The use of digital tools, especially online learning platforms, is no longer an option, alternative, or supplement in modern learning. It is already regarded as an essential part of the education process. Unfortunately, many school districts do not have the ability to take full advantage of online learning solutions because of their limited access to larger broadband WAN connections and inability to properly scale their networks with usage growth.

K-12 networks need to expand seamlessly and handle increased bandwidth demand reliably. They should be able to support the addition of new technologies to afford students and teachers access to the latest and most advanced education technologies. These are not possible with the limitations of conventional networks.

The idea of using SD-WAN in K-12 networking is not exactly new. In 2020, a conference paper entitled “Next Generation of Network Reference Architecture in the K-12 Education Sector” proposed a framework for the improvement of K-12 computing networks. Aside from suggesting the addition of SD-WAN and the integration of LAN and WAN, the paper stresses the need for new security functions with respect to the new connectivity paradigm.

“The only way to ensure full protection against today’s web threats is to intercept all web bound traffic using a proxy-based SIG architecture. Protecting K-12 schools’ networks from inbound threats should be a top priority,” the paper writes. The proposed network architecture for K-12 districts is designed to support the high level of performance needed to undertake malware scans and the thorough inspection of all web traffic.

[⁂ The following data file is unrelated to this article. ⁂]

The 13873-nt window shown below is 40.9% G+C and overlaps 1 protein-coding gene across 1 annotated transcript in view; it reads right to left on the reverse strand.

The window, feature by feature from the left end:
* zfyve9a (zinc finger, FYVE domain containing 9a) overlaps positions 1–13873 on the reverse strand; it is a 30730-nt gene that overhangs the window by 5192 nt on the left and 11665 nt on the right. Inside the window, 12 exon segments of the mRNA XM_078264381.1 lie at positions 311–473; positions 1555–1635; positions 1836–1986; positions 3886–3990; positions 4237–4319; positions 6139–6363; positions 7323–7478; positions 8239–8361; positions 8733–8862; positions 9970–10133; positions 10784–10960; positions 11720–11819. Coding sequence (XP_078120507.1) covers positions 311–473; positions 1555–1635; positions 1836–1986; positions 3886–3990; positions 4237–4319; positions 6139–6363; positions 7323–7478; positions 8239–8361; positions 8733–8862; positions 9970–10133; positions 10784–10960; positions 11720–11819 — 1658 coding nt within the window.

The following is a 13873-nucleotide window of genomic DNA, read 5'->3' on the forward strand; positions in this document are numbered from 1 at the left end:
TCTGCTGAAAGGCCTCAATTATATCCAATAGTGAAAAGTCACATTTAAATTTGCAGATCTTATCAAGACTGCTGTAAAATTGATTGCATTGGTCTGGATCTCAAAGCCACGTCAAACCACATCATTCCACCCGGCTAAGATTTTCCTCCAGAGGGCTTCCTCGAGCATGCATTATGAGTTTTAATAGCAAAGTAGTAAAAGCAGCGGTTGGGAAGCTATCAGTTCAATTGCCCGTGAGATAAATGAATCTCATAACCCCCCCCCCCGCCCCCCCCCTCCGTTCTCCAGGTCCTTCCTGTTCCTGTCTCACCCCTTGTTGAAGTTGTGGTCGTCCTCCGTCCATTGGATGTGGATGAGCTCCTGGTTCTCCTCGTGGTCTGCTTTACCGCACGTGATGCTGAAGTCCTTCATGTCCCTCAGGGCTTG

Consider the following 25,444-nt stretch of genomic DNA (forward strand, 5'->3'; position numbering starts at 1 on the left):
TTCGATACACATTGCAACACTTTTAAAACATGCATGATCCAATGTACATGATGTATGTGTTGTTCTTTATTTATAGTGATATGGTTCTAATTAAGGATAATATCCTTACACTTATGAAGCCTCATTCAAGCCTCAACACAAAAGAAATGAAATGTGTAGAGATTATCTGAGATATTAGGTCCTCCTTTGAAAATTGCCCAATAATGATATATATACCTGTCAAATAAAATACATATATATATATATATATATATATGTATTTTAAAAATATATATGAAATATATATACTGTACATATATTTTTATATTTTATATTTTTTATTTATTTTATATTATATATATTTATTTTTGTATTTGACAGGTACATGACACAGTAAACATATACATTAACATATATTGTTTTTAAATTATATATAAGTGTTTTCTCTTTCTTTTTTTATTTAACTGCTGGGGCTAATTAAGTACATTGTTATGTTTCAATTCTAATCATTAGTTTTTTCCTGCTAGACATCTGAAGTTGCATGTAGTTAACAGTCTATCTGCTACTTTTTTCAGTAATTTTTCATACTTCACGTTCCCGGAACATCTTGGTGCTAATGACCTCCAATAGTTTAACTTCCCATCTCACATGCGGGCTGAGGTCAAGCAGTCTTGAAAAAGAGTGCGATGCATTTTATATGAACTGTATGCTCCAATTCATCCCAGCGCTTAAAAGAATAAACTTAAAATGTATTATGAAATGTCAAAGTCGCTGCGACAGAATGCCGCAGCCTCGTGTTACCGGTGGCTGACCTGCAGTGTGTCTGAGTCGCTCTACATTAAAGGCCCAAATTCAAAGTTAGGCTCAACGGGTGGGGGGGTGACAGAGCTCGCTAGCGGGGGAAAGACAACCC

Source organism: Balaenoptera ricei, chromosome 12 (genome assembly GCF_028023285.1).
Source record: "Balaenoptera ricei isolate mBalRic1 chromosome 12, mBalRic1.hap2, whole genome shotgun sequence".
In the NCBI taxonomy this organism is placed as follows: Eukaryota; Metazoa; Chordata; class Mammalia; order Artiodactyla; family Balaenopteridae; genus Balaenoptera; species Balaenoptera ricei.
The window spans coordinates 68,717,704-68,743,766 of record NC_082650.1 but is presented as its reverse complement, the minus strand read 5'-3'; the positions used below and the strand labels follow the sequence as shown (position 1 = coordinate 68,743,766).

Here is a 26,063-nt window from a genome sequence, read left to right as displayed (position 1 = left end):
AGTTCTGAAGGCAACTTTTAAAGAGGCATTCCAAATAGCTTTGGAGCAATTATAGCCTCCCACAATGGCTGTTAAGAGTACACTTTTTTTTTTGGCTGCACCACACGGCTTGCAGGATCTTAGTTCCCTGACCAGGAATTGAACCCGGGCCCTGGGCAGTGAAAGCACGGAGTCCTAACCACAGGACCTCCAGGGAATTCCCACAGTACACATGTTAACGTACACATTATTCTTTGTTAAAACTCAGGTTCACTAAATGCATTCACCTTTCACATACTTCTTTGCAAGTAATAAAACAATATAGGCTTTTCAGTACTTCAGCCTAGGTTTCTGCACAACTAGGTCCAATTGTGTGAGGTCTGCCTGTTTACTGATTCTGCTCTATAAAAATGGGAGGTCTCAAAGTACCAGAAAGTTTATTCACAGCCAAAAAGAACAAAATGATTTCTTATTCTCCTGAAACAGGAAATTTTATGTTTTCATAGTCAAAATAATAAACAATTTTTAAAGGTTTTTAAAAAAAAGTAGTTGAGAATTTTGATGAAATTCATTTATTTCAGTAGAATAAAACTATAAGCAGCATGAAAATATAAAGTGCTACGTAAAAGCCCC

This high performance is attributable to SD-WAN’s position (at the edge). It dynamically adjusts to bandwidth requirements, ensuring optimum resource availability to meet changing demands while relegating traffic and security scrutiny to the cloud.

“Using the SIG (Secure Internet Gateway) architecture gives school boards the ability to effectively defend against today’s and emerging threats while leveraging the computing power, scalability, and availability of the cloud at a reasonable cost,” the paper notes in its conclusion.

Other benefits of SD-WAN in the field of education

Aside from the agility and security advantages, SD-WAN also provides the benefits of operational efficiency and resilience. It also plays a role in improving network quality in the interconnection among academic institutions.